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Our website uses cookies to give you the most optimal experience online by: measuring our audience, understanding how our webpages are viewed and improving consequently the way our website works, providing you with relevant and personalized marketing content. You can also decline all non-necessary cookies by clicking on the “Decline all cookies” button. Please find more information on our use of cookies and how to withdraw at any time your consent on our privacy policy.

The tectonic shift in Australian healthcare

The use of new technologies in healthcare can improve patient experience by providing better control and access to personal data, while enabling doctors to deliver more personalised diagnoses and treatments. In this article, we will discuss how digital technologies such as big data, cybersecurity, AI and quantum computing will make a significant impact on the healthcare system in Australia over the next decade.

Telehealth: the new normal

The pandemic has changed the way we do many things and this includes getting a healthcare consultation. According to Digital Health, 86,632 practitioners across Australia have delivered 70.5 million telehealth services to almost 15 million patients since March 2020. With healthcare consultations at our fingertips, all residents of Australia, regardless of whether they live in rural, regional areas, cities or country towns, can now connect with their GP, health provider or specialist over a phone call or video call. While it won’t replace essential visits when a physical examination is necessary, it has shown what is possible for health consultation in the future. An effective telehealth system enables isolated or at-risk patients to access healthcare from anywhere.

Using digital technologies to protect sensitive data

Virtual visits to the GP may help protect the most fragile of our community and reduce geographical barriers to healthcare, but they do have a few drawbacks. While making data available through interoperable systems enables patient information to be shared instantaneously, the data is also vulnerable to cyberattacks against healthcare systems, making it critical for healthcare departments to invest in cybersecurity. Digital technologies, such as artificial intelligence and Internet of Things (IoT) can be leveraged to detect, prevent and anticipate cyberthreats.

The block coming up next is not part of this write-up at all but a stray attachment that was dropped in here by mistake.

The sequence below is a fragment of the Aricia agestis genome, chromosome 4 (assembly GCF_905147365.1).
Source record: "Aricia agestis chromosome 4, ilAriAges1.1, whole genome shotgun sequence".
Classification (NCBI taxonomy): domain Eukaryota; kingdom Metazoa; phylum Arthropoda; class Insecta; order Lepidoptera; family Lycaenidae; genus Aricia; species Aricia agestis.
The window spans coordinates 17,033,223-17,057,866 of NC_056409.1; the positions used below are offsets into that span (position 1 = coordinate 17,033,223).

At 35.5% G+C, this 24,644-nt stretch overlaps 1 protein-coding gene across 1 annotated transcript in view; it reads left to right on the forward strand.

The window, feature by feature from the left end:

Unlocking research and healthcare with AI

Deploying AI technology alongside clinical guidance can help healthcare systems to meet important targets in terms of clinical decision support, disease surveillance and population health management. The Australian government is investing in artificial intelligence-based health research projects designed to prevent, diagnose and treat a range of health conditions.

Automation in healthcare will improve efficiency across the industry. It will be sifting through enormous amounts of research studies to support specific treatment decisions, and through smart scheduling to ensure that patients are receiving adequate follow-up treatment. As an example, the University of Sydney is working on using machine learning to improve youth mental health treatments. In this research project, AI is used to test and quantify the impacts of mental health interventions. This will ultimately develop a new ethical clinical decision-support tool to target assessment and interventions that will optimize outcomes for patients.

Preparing the ground for quantum computing

Australians may be able to witness the benefits of quantum computing in healthcare within just a few years. Examples include conducting virtual drug trials in a fraction of the current time, running treatment simulations on virtual patients, and predicting potential outcomes of a pandemic across an entire population. Indeed, quantum computing’s unique ability to process data in a non-binary way allows it to input enormous amounts of variables at once.

The two key challenges at present are, first, the sheer amount of data that needs to be incorporated to obtain useful results; and second, the size and expense of the hardware. Yet, as more data is generated and the scalability issue is addressed, the hope is that this technology will assist diagnostic clinicians to tailor healthcare to patients in the most specific way ever imagined.

The hope is that technology will assist diagnostic clinicians to tailor healthcare to patients in the most specific way ever imagined.

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About James Berry
General manager, Western Australia and South Australia
James has over 25 years’ experience in technology, finance, operations and supply chain, with deep understanding of business and operational environments in many regions including Australia, Asia, Europe and Africa. James is a passionate and dedicated leader in Western Australia and South Australia, focusing on operational excellence and team empowerment.